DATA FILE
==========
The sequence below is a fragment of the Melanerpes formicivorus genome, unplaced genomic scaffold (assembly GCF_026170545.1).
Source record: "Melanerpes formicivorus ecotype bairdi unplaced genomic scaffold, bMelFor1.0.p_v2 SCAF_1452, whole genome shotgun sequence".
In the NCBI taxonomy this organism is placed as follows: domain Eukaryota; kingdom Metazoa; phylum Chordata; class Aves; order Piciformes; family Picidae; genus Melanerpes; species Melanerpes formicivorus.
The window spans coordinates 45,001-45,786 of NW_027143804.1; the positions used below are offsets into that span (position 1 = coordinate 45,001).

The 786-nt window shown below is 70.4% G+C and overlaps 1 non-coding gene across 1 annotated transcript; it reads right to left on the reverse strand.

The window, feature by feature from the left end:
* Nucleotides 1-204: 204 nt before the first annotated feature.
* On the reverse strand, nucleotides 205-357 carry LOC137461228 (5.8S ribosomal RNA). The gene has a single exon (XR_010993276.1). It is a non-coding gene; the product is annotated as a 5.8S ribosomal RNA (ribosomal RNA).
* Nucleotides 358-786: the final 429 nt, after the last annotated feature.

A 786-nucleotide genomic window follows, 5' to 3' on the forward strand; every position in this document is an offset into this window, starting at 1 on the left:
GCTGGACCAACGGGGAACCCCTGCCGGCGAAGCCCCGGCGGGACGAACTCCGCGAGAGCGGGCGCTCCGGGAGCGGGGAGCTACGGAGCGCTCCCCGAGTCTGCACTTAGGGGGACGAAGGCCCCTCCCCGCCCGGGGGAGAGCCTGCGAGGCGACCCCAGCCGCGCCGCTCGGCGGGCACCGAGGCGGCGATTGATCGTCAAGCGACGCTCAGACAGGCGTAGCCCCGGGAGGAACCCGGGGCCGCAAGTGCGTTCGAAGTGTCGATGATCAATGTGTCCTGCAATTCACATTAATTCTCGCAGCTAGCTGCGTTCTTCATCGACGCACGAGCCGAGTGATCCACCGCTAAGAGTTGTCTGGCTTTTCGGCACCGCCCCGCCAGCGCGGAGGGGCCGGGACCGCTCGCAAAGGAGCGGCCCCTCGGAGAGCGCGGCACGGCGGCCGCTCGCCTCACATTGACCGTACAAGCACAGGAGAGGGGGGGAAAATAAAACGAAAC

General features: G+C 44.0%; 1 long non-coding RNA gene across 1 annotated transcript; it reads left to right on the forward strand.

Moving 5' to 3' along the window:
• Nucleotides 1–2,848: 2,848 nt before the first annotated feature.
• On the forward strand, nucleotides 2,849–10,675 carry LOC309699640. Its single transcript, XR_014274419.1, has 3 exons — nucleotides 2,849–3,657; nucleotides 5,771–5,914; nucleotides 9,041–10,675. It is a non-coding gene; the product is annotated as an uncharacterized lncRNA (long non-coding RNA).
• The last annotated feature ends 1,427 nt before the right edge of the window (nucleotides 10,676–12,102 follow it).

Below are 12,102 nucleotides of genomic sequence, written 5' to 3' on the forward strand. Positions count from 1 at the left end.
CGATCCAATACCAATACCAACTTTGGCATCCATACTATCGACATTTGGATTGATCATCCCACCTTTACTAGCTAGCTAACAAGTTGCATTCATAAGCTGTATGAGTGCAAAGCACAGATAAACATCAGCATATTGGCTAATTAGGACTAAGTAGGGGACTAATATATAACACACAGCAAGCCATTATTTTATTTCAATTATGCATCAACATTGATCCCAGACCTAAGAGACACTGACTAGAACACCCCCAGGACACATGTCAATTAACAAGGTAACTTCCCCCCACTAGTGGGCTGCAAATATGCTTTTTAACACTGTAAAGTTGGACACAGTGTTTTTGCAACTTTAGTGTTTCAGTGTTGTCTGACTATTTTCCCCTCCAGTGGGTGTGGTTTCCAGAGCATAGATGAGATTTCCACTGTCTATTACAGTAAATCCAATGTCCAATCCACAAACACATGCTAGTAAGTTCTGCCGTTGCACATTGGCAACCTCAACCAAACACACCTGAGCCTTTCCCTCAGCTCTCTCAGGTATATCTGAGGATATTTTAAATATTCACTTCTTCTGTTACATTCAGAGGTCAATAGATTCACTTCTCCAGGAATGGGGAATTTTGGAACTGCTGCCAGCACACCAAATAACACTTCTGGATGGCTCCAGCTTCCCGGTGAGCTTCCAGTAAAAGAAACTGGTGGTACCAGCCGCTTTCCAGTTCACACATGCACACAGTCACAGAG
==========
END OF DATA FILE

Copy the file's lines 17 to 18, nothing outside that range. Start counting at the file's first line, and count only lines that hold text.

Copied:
Below are 12,102 nucleotides of genomic sequence, written 5' to 3' on the forward strand. Positions count from 1 at the left end.
CGATCCAATACCAATACCAACTTTGGCATCCATACTATCGACATTTGGATTGATCATCCCACCTTTACTAGCTAGCTAACAAGTTGCATTCATAAGCTGTATGAGTGCAAAGCACAGATAAACATCAGCATATTGGCTAATTAGGACTAAGTAGGGGACTAATATATAACACACAGCAAGCCATTATTTTATTTCAATTATGCATCAACATTGATCCCAGACCTAAGAGACACTGACTAGAACACCCCCAGGACACATGTCAATTAACAAGGTAACTTCCCCCCACTAGTGGGCTGCAAATATGCTTTTTAACACTGTAAAGTTGGACACAGTGTTTTTGCAACTTTAGTGTTTCAGTGTTGTCTGACTATTTTCCCCTCCAGTGGGTGTGGTTTCCAGAGCATAGATGAGATTTCCACTGTCTATTACAGTAAATCCAATGTCCAATCCACAAACACATGCTAGTAAGTTCTGCCGTTGCACATTGGCAACCTCAACCAAACACACCTGAGCCTTTCCCTCAGCTCTCTCAGGTATATCTGAGGATATTTTAAATATTCACTTCTTCTGTTACATTCAGAGGTCAATAGATTCACTTCTCCAGGAATGGGGAATTTTGGAACTGCTGCCAGCACACCAAATAACACTTCTGGATGGCTCCAGCTTCCCGGTGAGCTTCCAGTAAAAGAAACTGGTGGTACCAGCCGCTTTCCAGTTCACACATGCACACAGTCACAGAG